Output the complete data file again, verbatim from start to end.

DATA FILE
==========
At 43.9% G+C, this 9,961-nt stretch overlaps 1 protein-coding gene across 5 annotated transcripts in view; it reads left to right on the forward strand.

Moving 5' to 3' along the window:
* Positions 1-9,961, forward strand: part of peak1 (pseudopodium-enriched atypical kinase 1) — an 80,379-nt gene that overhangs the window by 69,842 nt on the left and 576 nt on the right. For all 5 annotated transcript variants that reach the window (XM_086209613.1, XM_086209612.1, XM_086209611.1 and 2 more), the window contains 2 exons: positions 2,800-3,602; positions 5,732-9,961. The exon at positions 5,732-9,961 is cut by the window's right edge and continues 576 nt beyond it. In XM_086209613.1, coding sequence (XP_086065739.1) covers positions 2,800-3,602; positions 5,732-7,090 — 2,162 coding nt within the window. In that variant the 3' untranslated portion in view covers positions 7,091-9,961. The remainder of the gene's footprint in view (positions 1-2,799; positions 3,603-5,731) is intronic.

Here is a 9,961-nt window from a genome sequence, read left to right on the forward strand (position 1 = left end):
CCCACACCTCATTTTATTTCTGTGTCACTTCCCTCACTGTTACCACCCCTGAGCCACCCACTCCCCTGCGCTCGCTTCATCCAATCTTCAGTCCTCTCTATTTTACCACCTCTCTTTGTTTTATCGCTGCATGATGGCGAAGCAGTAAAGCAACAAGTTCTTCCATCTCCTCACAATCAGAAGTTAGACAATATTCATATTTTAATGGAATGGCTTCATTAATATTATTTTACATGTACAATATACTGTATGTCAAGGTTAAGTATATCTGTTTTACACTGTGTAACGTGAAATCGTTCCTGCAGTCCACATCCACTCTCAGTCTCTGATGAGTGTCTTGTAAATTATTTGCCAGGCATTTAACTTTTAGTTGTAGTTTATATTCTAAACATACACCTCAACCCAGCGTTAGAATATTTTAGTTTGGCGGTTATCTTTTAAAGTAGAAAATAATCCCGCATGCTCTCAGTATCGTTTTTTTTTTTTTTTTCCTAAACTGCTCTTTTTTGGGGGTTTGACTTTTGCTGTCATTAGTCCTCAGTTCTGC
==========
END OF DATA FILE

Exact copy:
At 43.9% G+C, this 9,961-nt stretch overlaps 1 protein-coding gene across 5 annotated transcripts in view; it reads left to right on the forward strand.

Moving 5' to 3' along the window:
* Positions 1-9,961, forward strand: part of peak1 (pseudopodium-enriched atypical kinase 1) — an 80,379-nt gene that overhangs the window by 69,842 nt on the left and 576 nt on the right. For all 5 annotated transcript variants that reach the window (XM_086209613.1, XM_086209612.1, XM_086209611.1 and 2 more), the window contains 2 exons: positions 2,800-3,602; positions 5,732-9,961. The exon at positions 5,732-9,961 is cut by the window's right edge and continues 576 nt beyond it. In XM_086209613.1, coding sequence (XP_086065739.1) covers positions 2,800-3,602; positions 5,732-7,090 — 2,162 coding nt within the window. In that variant the 3' untranslated portion in view covers positions 7,091-9,961. The remainder of the gene's footprint in view (positions 1-2,799; positions 3,603-5,731) is intronic.

Here is a 9,961-nt window from a genome sequence, read left to right on the forward strand (position 1 = left end):
CCCACACCTCATTTTATTTCTGTGTCACTTCCCTCACTGTTACCACCCCTGAGCCACCCACTCCCCTGCGCTCGCTTCATCCAATCTTCAGTCCTCTCTATTTTACCACCTCTCTTTGTTTTATCGCTGCATGATGGCGAAGCAGTAAAGCAACAAGTTCTTCCATCTCCTCACAATCAGAAGTTAGACAATATTCATATTTTAATGGAATGGCTTCATTAATATTATTTTACATGTACAATATACTGTATGTCAAGGTTAAGTATATCTGTTTTACACTGTGTAACGTGAAATCGTTCCTGCAGTCCACATCCACTCTCAGTCTCTGATGAGTGTCTTGTAAATTATTTGCCAGGCATTTAACTTTTAGTTGTAGTTTATATTCTAAACATACACCTCAACCCAGCGTTAGAATATTTTAGTTTGGCGGTTATCTTTTAAAGTAGAAAATAATCCCGCATGCTCTCAGTATCGTTTTTTTTTTTTTTTTCCTAAACTGCTCTTTTTTGGGGGTTTGACTTTTGCTGTCATTAGTCCTCAGTTCTGC